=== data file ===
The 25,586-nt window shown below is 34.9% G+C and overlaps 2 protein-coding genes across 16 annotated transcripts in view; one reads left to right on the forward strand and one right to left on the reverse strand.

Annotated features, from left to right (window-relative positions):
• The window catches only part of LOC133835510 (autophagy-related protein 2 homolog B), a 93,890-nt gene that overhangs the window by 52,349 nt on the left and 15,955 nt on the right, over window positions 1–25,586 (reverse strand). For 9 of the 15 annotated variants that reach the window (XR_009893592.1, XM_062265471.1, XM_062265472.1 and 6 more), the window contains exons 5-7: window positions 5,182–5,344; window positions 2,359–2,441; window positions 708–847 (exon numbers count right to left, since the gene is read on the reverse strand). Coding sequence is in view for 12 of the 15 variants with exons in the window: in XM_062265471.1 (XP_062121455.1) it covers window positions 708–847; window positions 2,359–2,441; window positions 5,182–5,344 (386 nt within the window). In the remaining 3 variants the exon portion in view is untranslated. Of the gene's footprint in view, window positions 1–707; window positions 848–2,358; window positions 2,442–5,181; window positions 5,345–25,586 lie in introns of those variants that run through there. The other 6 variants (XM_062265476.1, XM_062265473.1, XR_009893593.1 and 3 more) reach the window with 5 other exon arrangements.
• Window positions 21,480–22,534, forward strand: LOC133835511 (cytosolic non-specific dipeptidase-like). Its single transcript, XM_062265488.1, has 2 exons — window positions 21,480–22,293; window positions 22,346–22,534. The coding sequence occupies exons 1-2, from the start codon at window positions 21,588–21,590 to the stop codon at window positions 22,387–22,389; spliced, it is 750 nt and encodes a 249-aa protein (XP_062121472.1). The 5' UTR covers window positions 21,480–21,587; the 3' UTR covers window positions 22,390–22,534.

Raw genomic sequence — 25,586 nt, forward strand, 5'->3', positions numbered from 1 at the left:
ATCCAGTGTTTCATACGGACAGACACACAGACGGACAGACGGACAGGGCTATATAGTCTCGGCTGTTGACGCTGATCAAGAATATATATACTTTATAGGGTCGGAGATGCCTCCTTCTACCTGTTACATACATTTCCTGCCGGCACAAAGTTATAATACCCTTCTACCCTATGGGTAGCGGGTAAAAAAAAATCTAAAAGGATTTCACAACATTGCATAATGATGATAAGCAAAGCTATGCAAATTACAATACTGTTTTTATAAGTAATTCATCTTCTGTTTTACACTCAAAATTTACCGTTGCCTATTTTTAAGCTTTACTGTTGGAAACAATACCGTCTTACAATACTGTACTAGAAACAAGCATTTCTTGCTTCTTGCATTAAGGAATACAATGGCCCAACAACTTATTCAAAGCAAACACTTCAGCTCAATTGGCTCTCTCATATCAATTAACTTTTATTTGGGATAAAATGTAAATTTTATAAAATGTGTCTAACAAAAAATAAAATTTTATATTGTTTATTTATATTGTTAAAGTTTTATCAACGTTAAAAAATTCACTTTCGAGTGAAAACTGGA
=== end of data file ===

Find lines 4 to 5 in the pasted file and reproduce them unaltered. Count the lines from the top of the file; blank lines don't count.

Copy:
• Window positions 21,480–22,534, forward strand: LOC133835511 (cytosolic non-specific dipeptidase-like). Its single transcript, XM_062265488.1, has 2 exons — window positions 21,480–22,293; window positions 22,346–22,534. The coding sequence occupies exons 1-2, from the start codon at window positions 21,588–21,590 to the stop codon at window positions 22,387–22,389; spliced, it is 750 nt and encodes a 249-aa protein (XP_062121472.1). The 5' UTR covers window positions 21,480–21,587; the 3' UTR covers window positions 22,390–22,534.

Raw genomic sequence — 25,586 nt, forward strand, 5'->3', positions numbered from 1 at the left: